A new study from researchers at the University of Utah suggests Homo sapiens’ ancestors evolved to take a punch to the face.
The research suggests that violence stemming from male competition for access to mates millions of years ago has influenced the shape of the hominin skull, making it robust in areas it wouldn’t need to be if it had evolved only for eating.
“The face and the head are the most commonly struck targets and those areas of the face that are hit the most are the areas that show the most increase in robustness throughout our evolution,” said author Michael Morgan, an emergency medicine resident at the University of Utah.
Morgan and his co-author David Carrier suggest that earlier theories attributing the thick skulls of our ancestors to hard foods like nuts and seeds don’t explain the extreme robustness seen in many hominin skulls. In fact, the researchers suggest wear patterns on the teeth of our ancestors show that they didn’t have that hard of a diet to begin with.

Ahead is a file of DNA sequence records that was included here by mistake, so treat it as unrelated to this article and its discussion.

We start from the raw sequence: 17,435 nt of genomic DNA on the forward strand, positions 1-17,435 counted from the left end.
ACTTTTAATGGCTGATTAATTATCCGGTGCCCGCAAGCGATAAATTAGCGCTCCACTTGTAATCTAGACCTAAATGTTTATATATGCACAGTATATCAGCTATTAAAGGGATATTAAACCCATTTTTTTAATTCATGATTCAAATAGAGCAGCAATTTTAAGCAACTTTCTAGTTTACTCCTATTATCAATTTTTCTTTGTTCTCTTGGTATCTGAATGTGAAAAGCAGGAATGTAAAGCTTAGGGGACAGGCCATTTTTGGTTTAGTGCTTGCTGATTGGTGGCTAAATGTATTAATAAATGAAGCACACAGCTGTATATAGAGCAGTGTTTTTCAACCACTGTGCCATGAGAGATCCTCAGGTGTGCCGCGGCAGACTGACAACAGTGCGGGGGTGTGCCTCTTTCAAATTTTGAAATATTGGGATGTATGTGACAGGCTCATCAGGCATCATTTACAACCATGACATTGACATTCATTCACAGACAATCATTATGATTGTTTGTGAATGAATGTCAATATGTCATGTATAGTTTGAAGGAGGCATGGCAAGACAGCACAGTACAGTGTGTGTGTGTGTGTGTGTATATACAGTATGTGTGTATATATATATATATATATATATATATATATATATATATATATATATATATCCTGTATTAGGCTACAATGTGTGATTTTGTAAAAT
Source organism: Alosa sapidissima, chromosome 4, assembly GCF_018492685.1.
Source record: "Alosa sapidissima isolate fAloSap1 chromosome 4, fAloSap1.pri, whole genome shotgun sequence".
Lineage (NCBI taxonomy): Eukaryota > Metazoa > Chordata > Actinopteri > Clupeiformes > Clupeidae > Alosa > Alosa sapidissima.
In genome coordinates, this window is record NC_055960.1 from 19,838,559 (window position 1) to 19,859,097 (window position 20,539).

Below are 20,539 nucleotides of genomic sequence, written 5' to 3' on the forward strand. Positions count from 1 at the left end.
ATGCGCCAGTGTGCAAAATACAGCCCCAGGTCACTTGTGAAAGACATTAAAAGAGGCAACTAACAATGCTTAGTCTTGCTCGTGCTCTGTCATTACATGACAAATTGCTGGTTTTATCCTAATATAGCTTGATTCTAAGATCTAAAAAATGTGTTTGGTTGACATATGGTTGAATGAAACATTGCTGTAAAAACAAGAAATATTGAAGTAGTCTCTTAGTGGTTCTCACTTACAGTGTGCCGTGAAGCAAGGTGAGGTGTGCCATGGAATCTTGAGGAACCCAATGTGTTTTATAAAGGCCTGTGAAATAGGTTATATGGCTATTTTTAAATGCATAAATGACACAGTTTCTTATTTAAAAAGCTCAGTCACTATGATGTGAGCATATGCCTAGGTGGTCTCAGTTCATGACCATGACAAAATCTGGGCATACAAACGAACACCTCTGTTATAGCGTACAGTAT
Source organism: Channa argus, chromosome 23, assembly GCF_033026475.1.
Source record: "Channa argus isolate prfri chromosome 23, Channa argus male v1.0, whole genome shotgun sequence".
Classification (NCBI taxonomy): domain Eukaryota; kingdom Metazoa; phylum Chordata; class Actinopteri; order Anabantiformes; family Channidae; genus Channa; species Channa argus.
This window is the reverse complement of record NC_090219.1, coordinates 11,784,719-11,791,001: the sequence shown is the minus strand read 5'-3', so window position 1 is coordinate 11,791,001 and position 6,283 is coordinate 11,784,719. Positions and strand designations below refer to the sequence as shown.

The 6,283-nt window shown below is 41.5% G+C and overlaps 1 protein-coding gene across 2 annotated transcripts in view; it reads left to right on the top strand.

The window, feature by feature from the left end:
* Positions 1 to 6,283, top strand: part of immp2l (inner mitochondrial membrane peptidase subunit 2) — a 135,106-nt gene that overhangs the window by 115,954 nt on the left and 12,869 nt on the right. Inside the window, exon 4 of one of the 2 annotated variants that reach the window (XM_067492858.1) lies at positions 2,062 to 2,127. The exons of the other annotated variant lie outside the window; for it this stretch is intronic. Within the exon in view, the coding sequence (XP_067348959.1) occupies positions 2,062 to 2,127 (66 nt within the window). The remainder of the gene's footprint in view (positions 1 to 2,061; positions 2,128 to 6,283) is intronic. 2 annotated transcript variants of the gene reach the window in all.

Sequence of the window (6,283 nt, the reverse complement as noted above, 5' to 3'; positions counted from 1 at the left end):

“The forces that are generated by the jaw and can be imparted to the teeth are much, much higher than we would need to eat,” said Morgan. “We have this structure that if it evolved for eating and eating rough foods that it’s massively overbuilt for that purpose.”
The study points to sexual dimorphism in the skulls of our ancestors, showing the skulls of males and females differ most greatly in the areas that frequently fracture during a fight.
Morgan said he recognizes that his research is controversial, but he hopes it generates discussion.
“We hope that through understanding where we’ve come from and what maybe played a role for us in the past can help us create a more peaceful future,” said Morgan.
The article was published in the journal Biological Reviews.